June 17, 2021: Nearly a dozen women tell WBEZ about alleged abuse.
Nearly a dozen women contacted WBEZ to share stories about abuse they say they endured while working as lifeguards in the Chicago Park District over five decades.
The 11 women spoke with WBEZ about what they said was pervasive sexual abuse in the ranks of Chicago’s lifeguard service for generations. They also allege that park district officials — who say they do not tolerate such behavior — have failed to adequately deal with the problem since the 1970s.
“Sexual harassment was the norm, daily, and assault was common and dealt with in-house,” said one woman, now a teacher in her late 30s, who worked as a lifeguard at a beach on the North Side starting when she was 17. “It happened to all of us.”
July 15, 2021: Inspector general publicly calls for more resources for probe.
In a letter to the agency’s board, Park District Inspector General Elaine Little asked for more resources to continue the probe into allegations of misconduct and abuse of lifeguards at the city’s pools and beaches.
July 20, 2021: Two aldermen call for an I.G. investigation.
Two Chicago aldermen file legislation asking for Chicago Inspector General Joseph Ferguson to aid his counterpart at the park district in the lifeguard abuse probe. But Chicago Mayor Lori Lightfoot rebuffs their suggestion a day later, saying outside assistance isn’t needed and Little’s office has adequate resources.
Aug. 13, 2021: Whistleblower decries city’s handling of investigation
The former lifeguard who wrote the complaint that kicked off the investigation came forward, telling WBEZ she was deeply disappointed in how Mayor Lori Lightfoot and park district CEO Michael Kelly had handled the allegations.
The whistleblower told WBEZ she thought her February 2020 complaint initially got “brushed under the rug” by her one-time bosses at the park district – and felt Lightfoot and Kelly have failed to adequately address what she called a “constant abusive environment” for young workers at the city’s public beaches and pools. The woman also claimed Kelly reached out to her directly and asked her to keep him in the loop about the investigation in April, after WBEZ revealed the investigation.
Kelly said he had “vowed to root out the bad actors and behavior” as soon as he became aware of the allegations.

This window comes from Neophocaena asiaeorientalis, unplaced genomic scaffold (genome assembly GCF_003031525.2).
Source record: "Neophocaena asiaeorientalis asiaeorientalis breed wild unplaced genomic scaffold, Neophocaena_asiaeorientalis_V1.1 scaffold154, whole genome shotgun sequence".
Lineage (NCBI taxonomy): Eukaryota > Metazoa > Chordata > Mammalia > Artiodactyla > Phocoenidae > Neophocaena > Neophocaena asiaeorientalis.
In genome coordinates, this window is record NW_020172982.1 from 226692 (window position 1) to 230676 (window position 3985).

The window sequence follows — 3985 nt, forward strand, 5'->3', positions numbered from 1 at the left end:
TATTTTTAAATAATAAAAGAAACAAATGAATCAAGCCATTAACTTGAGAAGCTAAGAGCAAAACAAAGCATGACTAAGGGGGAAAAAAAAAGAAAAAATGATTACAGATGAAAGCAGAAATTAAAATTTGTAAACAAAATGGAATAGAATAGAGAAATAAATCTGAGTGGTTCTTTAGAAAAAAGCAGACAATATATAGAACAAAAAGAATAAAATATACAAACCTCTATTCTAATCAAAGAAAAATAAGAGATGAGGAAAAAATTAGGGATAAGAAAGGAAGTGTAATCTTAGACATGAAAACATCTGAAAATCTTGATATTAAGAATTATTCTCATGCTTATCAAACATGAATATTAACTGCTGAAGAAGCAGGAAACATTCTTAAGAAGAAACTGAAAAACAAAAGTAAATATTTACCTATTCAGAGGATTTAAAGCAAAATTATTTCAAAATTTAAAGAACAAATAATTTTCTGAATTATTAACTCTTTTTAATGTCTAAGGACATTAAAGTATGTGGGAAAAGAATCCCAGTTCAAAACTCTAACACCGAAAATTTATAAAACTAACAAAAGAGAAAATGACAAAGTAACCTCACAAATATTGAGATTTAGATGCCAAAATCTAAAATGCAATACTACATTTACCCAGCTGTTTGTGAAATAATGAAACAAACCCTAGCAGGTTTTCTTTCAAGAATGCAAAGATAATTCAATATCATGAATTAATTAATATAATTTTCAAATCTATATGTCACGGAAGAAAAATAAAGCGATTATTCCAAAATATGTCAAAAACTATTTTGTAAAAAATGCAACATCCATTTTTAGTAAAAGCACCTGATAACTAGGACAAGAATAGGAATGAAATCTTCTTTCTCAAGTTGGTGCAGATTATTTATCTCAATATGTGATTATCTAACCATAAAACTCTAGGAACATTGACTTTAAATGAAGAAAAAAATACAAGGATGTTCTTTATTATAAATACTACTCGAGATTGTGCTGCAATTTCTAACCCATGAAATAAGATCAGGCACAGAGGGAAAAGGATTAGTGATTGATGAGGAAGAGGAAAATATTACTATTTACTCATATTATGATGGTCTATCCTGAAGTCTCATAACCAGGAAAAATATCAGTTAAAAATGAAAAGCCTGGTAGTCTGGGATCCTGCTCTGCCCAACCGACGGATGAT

Aug. 16, 2021: Chicago Park District CEO Michael Kelly announces discipline
At a press conference, Kelly announced that two supervisors who oversee lifeguards for the Chicago Park District were suspended.
Aug. 19, 2021: Lead investigator in the probe is suspended.
Nathan Kipp, the park district deputy inspector general, released a letter saying he’d been suspended a week earlier from his job for unknown reasons. Kipp alleged he’d been suspended to “impede” the investigation, and said he was told his suspension came not from his boss, I.G. Elaine Little, but from unnamed park district officials. He said parks officials interfered in what’s supposed to be an independent watchdog’s office.
Kipp called on the Cook County state’s attorney’s to take over the investigation.
Aug. 23, 2021: Mayor Lori Lightfoot defends Little and the probe.
The whistleblower who wrote the March 2020 letter to Lightfoot told WBEZ she was “very disappointed” in Lightfoot and called on the mayor to fire Chicago Park District CEO Michael Kelly and the park district board’s politically-connected president, Avis LaVelle.
Lightfoot replied that she “understood” the woman’s anger but supported the investigation by I.G. Elaine Little and believed in its independence from park district officials.
“We’ve got to let the I.G. do their work without litigating this in the press,” she said. “That’s not appropriate.”
Sept. 14, 2021: Elaine Little resigns as Park District Inspector General.
WBEZ reported that Elaine Little was herself the subject of an internal probe at her previous job as director of investigations at the Cook County juvenile jail, but quit before it was completed, in 2018.
The “extensive” probe, according to documents, centered on allegations of conflict of interest. It came after Little’s ex-husband filed complaints with the county and state about an extramarital affair she had with an employee at the juvenile jail.
While calling it a personal issue, Little resigned from her post within hours of WBEZ’s report, saying she didn’t want to distract from the ongoing investigation. Mayor Lori Lightfoot called the resignation “absolutely appropriate,” saying she didn’t know about the previous investigation of Little. Lightfoot called for outside lawyers to be hired to continue the park district I.G.’s probe.
Sept. 16, 2021: Cook County State’s Attorney Kim Foxx’s investigation is revealed.
In response to a public-records request from WBEZ, Foxx’s office released a letter she sent to parks officials nearly a month earlier. Foxx said her office was looking at not only the complaints of sexual misconduct at the Chicago Park District’s beaches and pools, but also alleged obstruction of the investigation by officials.